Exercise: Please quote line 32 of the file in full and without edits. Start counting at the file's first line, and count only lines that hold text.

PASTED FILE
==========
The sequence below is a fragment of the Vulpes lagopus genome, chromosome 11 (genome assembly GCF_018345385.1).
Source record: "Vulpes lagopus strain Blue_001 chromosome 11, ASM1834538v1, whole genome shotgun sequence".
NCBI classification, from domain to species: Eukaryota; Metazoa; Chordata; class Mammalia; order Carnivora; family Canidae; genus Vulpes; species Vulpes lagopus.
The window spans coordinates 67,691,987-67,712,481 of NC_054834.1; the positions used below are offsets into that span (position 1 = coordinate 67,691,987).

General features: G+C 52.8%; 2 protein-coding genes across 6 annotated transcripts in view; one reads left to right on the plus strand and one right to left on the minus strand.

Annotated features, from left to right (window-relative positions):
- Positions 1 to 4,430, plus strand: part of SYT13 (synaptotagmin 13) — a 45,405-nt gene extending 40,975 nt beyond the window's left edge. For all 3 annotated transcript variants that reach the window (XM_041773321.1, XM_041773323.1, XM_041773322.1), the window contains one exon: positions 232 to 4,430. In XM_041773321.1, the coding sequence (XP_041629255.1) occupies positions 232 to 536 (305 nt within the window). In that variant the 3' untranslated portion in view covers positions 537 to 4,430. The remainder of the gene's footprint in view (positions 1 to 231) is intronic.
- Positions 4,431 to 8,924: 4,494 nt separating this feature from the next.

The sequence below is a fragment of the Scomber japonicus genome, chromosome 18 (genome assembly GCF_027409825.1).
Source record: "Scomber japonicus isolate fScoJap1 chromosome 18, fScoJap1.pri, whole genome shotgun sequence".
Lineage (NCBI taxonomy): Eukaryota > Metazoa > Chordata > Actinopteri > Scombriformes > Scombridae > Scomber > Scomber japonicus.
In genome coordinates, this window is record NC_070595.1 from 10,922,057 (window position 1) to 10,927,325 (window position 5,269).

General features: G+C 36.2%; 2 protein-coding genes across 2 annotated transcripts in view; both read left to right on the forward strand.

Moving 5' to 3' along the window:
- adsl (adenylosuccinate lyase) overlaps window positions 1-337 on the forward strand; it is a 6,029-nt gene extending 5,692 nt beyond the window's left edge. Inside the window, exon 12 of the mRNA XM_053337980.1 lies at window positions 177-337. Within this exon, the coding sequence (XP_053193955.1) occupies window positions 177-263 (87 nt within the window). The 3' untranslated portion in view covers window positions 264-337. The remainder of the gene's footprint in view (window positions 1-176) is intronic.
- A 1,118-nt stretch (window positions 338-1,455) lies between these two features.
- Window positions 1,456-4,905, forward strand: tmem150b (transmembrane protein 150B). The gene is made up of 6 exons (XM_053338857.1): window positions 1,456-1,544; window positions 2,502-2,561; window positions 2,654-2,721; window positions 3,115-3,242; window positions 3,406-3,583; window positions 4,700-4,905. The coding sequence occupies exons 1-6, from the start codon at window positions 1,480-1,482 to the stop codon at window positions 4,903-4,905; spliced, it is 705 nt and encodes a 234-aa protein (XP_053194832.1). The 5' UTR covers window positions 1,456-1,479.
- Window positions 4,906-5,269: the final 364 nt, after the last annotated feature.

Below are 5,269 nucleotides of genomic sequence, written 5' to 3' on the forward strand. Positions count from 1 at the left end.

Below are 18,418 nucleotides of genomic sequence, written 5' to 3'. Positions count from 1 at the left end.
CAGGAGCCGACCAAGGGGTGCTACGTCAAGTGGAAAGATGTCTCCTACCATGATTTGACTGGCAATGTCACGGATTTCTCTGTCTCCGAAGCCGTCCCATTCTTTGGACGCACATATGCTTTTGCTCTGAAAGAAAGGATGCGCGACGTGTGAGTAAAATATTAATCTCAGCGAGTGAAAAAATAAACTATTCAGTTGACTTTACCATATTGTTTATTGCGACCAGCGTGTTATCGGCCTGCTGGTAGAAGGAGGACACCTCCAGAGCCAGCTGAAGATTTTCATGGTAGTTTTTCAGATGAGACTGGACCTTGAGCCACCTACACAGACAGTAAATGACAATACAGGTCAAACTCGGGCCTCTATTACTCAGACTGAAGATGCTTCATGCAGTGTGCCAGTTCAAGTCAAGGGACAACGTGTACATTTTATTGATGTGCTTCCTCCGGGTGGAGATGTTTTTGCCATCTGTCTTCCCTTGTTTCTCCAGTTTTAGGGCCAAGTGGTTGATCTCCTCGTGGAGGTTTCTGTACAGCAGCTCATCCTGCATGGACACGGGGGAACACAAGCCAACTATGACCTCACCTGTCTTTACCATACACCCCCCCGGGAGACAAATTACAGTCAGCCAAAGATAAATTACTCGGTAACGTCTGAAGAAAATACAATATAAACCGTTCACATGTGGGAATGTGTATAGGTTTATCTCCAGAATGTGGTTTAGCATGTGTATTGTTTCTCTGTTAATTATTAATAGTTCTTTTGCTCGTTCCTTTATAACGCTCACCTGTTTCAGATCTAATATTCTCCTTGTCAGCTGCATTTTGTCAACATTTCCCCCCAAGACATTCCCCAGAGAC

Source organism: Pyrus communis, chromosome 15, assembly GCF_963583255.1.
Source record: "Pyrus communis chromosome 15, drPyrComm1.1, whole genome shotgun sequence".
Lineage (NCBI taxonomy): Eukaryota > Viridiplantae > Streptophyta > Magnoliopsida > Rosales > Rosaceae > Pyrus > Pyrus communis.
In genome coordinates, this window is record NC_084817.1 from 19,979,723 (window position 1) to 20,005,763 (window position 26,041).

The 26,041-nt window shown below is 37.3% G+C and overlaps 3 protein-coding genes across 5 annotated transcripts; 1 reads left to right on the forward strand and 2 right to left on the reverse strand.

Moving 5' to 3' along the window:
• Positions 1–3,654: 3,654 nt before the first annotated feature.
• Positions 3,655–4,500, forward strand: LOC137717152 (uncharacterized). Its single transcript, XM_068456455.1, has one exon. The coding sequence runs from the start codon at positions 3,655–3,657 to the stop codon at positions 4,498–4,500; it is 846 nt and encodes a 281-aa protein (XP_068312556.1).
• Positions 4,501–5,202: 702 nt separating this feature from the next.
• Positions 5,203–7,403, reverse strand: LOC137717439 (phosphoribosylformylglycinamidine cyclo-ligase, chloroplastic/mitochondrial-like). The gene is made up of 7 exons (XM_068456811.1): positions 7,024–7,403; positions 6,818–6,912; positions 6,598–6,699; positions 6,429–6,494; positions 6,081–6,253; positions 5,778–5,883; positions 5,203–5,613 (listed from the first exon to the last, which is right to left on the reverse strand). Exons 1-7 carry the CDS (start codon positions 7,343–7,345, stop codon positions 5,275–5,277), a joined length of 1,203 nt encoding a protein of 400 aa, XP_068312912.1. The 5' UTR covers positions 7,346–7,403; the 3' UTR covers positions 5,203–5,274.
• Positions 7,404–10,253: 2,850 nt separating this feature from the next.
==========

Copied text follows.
• Positions 7,404–10,253: 2,850 nt separating this feature from the next.